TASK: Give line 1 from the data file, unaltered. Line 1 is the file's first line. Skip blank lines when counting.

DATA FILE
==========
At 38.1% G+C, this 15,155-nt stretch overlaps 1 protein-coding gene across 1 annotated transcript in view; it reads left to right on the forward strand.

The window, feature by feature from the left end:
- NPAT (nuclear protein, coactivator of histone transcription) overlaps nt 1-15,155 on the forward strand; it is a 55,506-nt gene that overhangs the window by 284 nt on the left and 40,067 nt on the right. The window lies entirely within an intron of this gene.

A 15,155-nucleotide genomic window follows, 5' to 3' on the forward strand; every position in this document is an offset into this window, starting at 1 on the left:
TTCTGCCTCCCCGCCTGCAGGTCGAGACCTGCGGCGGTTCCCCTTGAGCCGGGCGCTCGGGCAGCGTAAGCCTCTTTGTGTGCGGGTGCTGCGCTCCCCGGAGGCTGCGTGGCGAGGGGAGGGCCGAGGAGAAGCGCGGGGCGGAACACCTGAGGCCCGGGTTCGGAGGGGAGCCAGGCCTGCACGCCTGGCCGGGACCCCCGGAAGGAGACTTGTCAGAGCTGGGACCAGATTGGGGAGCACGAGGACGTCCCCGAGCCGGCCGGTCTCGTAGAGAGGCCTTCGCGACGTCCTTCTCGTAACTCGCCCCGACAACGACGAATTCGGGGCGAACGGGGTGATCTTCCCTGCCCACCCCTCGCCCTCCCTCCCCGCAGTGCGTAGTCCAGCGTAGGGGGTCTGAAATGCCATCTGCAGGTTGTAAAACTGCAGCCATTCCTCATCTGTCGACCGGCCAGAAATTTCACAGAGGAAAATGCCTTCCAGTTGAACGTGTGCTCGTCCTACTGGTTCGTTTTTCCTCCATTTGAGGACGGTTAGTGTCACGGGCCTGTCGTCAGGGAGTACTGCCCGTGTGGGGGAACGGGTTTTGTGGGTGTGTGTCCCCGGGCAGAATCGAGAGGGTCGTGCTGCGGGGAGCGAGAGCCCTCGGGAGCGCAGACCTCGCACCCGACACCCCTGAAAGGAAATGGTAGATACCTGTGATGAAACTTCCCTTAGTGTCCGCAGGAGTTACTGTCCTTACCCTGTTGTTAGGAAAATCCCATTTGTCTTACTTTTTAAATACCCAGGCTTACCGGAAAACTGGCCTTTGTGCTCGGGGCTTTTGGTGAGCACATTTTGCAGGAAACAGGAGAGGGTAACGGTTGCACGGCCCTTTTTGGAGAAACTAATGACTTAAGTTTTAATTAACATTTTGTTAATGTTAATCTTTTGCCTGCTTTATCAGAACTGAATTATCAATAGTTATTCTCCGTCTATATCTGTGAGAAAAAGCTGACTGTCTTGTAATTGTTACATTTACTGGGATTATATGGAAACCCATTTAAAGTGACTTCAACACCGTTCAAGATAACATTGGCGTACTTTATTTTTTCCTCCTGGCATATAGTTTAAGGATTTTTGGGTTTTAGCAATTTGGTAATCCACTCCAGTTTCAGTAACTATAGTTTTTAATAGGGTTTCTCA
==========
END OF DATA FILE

At 38.1% G+C, this 15,155-nt stretch overlaps 1 protein-coding gene across 1 annotated transcript in view; it reads left to right on the forward strand.